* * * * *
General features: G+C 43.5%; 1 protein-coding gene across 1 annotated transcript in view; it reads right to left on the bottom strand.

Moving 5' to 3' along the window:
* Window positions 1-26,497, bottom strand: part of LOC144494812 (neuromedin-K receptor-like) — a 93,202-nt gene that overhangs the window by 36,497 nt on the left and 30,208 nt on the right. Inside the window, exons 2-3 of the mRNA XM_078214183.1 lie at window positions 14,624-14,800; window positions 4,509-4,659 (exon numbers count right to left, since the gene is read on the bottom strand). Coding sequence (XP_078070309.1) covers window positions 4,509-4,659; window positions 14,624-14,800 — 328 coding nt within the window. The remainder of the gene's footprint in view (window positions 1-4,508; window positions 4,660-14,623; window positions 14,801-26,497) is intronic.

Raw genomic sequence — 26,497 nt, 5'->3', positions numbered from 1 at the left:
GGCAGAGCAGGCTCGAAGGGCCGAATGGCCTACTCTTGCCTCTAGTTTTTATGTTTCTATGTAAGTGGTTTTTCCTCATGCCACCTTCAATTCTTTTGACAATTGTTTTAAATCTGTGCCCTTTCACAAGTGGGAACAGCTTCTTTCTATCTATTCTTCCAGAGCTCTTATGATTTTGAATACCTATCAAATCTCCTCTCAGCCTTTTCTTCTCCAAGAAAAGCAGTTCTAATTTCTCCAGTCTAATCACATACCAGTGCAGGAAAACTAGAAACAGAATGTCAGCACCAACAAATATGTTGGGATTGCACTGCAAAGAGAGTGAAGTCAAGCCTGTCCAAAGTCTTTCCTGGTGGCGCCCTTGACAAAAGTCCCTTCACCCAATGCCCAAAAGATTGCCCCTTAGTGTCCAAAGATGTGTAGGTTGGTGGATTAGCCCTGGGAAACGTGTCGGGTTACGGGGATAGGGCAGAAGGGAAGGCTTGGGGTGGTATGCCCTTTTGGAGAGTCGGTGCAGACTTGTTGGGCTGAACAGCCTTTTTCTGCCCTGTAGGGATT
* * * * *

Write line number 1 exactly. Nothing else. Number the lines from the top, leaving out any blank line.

General features: G+C 43.5%; 1 protein-coding gene across 1 annotated transcript in view; it reads right to left on the bottom strand.